Such terminals are crimped on insulated wires with the help of a special device - a crimping tool. Connectors are available in a wide range of insulation colors; very often (as in this case) the color is also an indicator of the recommended thickness of the wire on which the terminal should be crimped.

    Usually the "spike" part of this connection is attached to a relay or other device block, and the other part is put on it and sits on the cable, however, as can be seen in the lower left photo, there are also these types of crimp connectors.

    Make sure that the entire connection is completely insulated. This is achieved by special connectors that insulate the connection. Fork connectors of this type offer a fairly high resistance to accidental disconnection, even in the event of stronger pulls.

    How to connect two wires together?
    Butt crimp connections

    These connectors use the same tools for both crimping and insulation colors as spade lugs, butt connectors (right for examplePhoenix Contact connector 3240061) are often found in the same manufacturer series as the fork terminals.

    Such a connector is simply a metal tube (sometimes insulated) into which the stripped end of one wire is placed at one end of the tube, crimped, and repeated for the other wire on the other end.

    How to connect two wires together?
    Ball joints ( bullet connector )

    The above-mentioned crimp connection is eternal. However, there is an intersection between a butt joint and a fork joint which is often referred to as a "ball joint" or more commonly in English. bullet connector "Shown on the left is a pair of these Panduit connectors: EBV18-4MB-Q and EBV18-4B-Q.

    This type of connection consists of a bullet-shaped metal tube (with a wire clamped on one side), and a similar tube in which the so-called the 'bullet' retracts. An electric wire is also connected to the other tube.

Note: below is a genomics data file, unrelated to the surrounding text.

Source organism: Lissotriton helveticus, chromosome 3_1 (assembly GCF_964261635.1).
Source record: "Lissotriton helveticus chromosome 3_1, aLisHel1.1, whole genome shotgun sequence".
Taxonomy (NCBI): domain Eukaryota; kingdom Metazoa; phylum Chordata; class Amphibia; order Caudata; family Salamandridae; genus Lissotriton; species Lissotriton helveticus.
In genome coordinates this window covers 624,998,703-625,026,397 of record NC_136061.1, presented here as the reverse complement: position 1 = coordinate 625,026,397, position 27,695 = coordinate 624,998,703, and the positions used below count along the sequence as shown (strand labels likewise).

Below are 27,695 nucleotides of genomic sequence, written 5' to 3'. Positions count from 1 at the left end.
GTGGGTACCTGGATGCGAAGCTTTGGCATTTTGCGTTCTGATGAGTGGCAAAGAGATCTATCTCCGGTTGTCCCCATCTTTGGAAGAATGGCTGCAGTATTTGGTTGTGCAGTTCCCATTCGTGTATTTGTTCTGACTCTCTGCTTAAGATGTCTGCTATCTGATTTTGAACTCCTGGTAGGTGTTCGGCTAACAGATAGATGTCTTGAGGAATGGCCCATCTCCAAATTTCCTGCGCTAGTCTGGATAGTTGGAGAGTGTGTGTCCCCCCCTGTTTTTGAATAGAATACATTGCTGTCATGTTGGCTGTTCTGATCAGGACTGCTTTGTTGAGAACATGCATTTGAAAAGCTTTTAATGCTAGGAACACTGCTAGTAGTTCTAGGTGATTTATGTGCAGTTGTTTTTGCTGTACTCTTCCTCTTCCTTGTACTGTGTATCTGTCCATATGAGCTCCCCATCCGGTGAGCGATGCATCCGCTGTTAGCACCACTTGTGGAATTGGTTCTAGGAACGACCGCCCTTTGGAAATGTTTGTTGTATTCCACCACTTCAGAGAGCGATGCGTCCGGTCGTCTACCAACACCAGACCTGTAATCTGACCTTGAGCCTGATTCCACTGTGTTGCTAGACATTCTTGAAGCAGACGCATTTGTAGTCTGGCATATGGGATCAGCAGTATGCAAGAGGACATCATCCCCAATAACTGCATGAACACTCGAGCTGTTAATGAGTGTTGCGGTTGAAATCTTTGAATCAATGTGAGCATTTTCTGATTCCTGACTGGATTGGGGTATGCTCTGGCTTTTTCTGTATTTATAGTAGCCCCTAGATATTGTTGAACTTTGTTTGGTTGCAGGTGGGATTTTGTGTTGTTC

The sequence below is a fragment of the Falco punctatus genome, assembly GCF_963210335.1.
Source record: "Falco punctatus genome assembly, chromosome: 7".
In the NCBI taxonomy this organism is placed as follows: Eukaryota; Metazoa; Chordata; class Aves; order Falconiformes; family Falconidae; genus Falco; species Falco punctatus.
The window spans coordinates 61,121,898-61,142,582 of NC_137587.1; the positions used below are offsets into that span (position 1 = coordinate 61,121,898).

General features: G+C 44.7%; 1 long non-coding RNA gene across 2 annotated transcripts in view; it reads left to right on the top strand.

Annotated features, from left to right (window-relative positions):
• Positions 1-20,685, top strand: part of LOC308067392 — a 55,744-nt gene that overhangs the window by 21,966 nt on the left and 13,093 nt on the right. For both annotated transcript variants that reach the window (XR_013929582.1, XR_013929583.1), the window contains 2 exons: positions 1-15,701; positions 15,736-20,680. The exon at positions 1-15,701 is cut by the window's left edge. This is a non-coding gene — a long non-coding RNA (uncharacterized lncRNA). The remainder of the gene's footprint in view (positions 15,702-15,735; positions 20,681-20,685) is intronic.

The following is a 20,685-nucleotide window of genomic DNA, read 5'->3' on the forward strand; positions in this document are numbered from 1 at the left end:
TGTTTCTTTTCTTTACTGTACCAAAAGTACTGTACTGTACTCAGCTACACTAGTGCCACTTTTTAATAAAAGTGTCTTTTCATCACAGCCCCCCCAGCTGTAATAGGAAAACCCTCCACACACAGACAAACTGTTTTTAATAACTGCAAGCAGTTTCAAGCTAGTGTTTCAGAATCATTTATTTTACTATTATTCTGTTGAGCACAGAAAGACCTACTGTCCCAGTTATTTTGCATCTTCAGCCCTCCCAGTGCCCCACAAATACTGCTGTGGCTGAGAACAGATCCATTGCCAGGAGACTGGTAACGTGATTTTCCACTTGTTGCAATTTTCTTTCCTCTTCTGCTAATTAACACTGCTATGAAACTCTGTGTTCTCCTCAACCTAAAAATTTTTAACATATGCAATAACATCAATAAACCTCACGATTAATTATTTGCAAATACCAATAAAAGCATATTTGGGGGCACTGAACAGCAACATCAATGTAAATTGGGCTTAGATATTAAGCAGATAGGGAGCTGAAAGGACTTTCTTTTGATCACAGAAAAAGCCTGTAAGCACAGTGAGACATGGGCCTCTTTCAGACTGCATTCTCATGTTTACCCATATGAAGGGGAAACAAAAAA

How to connect two wires together?
    Scotchlok quick coupler

    Sometimes we want to use an existing cable for the connection. Of course, you can always cut it and make a three-way connection, for example. There is also a not very elegant and correct practice to remove a small section of insulation on the wire and wrap / solder the tap.

    However, a much better solution is available - Scotchlock couplings shown on the right.

    This connector has two paths. The main wire (in insulation) is inserted into one of them, and the tap is inserted into the other. The entire connector is closed on both wires, which may require the use of pliers, especially with larger wire cross-sections or thicker insulation. When closing the connector, a special blade is pressed into the insulation, and after passing through it, it touches the inner conductor, short-circuiting both wires located in the element. This type of technology (contact cutting of insulation) is called IDT.

    How to connect two wires together?
    IDT butt connectors

    Now that we've introduced one IDT connector, we can see a few more of this type. The photo on the left shows an exemplary IDT butt joint (Keystone 8377). There are many series of these types of connectors, such as the Keystone i-Clamp shown and the Coolsplice series from TE Connectivity.

    How to connect two wires together?
    Wago quick coupler

    Finally, here is a well-recognized product from Wago. The quick connector presented on the right (Wago 221) is dedicated to connecting two wires with each other, but they are available in versions up to five connections. Isolated ends of wires are placed in the connector, which are snapped by pressing a lever.

    Thanks to the lever, fastening and unfastening the connector is very easy - the connection is extremely reusable. Additional accessories for Wago connectors are also available, which allow, for example, to permanently mount the entire connector block in the housing.

    Summary

    In the case of all connection options presented above, it is worth remembering that some of them - such as cubes or nuts - are extremely universal and very popular, while others are extremely specialized for a specific application. You should always take the trouble to choose the right connector to make connections in the power grid or other installation we are building.

    Source: https://www.eeweb.com/profile/aubrey-kagan/ar...ive-approaches-to-connecting-electrical-wires

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    About Author
    ghost666
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    ghost666 wrote 10550 posts with rating 8905, helped 157 times. Live in city Warszawa. Been with us since 2003 year.